The Akita Shinkansen provides hourly service from Tokyo station to Akita station. Trains are all-reserved and are known as Komachi (こまち) trains. The trains only stop at Ueno, Omiya, Sendai and Morioka before slowing down to travel to Shizukuishi, Tazawako, Kakunodate, Omagari, and finally Akita over conventional rail lines. Trains also reverse direction once at Omagari, the stop before Akita. Komachi trains from Tokyo reach Akita in four hours and cost ¥16,800 each way. Beware that the Komachi trains are coupled to Aomori-bound Hayate trains, which split at Morioka, but as all seats are reserved the chance of getting in the wrong car is minimal at best. For foreign tourists traveling from Tokyo, the better deal is to purchase a JR East Rail Pass or the national Japan Rail Pass.
The Akebono overnight sleeper train from Tokyo's Ueno station, and the Nihonkai from Osaka and Kyoto, stop in Akita before terminating in Aomori. The "Nihonkai" service was terminated March 17th 2012, barring special services around August for Aomori's Nebuta Festival.
JR Tohoku Bus operate a long distance bus Dream Akita/Yokohama Express from Tokyo and Yokohama. It leaves daily from Tokyo station southern Yaesu exit at 9:50PM (8:55PM from Yokohama station east bus terminal), and arrive Akita station at 6:35AM the following day. ¥9,100 single (¥9,500 from Yokohama).
Odakyu Bus also run an overnight bus service, the Flora, from Shinjuku to Akita. Two departures each night (8-9 hours, ¥9,450 one-way).
Shuhoku  runs a bus from the Tobu side of Ikebukuro at 10PM each evening arriving in Kazuno (6:20AM), Odate (7:05AM), Takanosu (7:35AM) and Noshiro (8:35AM).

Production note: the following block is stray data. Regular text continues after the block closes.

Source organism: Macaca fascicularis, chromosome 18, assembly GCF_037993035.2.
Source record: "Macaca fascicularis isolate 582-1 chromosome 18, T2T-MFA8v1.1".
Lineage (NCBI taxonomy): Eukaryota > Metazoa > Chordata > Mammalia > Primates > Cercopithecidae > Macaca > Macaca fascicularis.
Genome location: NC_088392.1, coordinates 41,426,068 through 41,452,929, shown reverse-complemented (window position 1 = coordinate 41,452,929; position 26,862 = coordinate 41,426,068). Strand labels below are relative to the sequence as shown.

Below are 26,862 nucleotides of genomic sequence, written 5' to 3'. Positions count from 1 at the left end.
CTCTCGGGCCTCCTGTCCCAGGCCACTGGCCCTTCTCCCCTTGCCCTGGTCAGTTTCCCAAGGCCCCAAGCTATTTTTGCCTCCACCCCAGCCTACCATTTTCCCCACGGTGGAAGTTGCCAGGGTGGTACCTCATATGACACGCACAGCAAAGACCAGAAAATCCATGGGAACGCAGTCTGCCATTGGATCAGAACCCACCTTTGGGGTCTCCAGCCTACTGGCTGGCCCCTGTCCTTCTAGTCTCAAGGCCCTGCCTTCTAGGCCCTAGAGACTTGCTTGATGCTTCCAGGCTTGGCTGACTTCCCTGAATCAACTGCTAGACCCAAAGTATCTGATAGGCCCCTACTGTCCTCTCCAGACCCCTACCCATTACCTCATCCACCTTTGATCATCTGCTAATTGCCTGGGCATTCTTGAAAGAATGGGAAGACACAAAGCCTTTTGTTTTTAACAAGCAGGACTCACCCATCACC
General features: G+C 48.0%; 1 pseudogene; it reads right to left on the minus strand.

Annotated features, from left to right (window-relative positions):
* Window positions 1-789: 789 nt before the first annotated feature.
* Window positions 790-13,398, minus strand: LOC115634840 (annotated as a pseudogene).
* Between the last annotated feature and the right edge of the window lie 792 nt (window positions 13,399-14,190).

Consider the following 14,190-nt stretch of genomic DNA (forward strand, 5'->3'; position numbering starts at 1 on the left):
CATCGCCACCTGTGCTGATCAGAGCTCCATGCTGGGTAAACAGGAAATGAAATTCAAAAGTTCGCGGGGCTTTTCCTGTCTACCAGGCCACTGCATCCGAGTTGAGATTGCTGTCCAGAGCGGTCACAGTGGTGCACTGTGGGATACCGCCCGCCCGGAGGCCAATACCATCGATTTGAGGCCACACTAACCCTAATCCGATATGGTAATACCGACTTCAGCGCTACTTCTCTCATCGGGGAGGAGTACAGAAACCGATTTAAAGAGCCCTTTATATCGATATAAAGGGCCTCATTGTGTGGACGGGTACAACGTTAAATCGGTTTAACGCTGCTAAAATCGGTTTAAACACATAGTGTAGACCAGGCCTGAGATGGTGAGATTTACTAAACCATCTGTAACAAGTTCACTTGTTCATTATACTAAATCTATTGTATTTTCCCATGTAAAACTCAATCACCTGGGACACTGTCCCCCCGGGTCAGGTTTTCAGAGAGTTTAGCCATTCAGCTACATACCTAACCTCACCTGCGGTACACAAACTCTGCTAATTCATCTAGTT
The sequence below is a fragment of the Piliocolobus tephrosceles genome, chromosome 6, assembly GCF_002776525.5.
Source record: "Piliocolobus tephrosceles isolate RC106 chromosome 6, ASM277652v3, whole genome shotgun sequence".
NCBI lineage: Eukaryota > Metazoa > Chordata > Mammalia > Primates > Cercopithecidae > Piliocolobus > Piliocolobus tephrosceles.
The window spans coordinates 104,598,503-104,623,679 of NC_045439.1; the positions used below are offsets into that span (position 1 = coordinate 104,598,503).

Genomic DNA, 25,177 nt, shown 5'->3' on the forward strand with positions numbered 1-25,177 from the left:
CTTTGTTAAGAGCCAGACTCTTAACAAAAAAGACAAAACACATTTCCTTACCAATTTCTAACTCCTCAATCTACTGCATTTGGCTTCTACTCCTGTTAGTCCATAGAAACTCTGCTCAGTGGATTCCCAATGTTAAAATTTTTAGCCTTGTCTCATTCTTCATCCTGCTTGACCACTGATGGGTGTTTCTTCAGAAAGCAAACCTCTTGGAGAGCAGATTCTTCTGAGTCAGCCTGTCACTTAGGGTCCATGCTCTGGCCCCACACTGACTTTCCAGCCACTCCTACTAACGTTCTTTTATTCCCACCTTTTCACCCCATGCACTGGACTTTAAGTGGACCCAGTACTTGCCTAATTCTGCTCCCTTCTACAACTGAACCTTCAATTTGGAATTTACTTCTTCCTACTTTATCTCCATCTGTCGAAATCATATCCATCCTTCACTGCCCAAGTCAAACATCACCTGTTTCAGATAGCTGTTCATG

Few people speak English in Akita. If you don't speak Japanese well, factor this into consideration when planning.
The dialect of Japanese spoken in Akita is called Akita-ben. In rural areas, Akita-ben can be very heavily used, and consequently incomprehensible even to native Japanese speakers. On the other hand, in most of Akita, the dialect is not so strong.
Akita's weather and clean water are said to be ideal for growing rice, and the local komachi variety is sought after throughout the country.
Perhaps the most well-known Akita dish is kiritanpo. Kiritanpo is essentially a tube made of rice, generally formed around a disposable chopstick. It is often roasted, sometimes after being smothered in miso paste. It is also eaten in kiritanpo nabe, a stew of sliced kiritanpo, vegetables, and chicken or fish, most commonly eaten during the winter.
Though consumed throughout Japan, Akita's Oga Peninsula is known for inago, a sweet teriyaki-like dish made of grasshoppers cooked in sake, soy sauce, and sugar.
In late winter, hata hata, or sailfin sunfish is popular, usually cooked in a stew. It has a strong flavor, and females with intact egg pouches are most prized.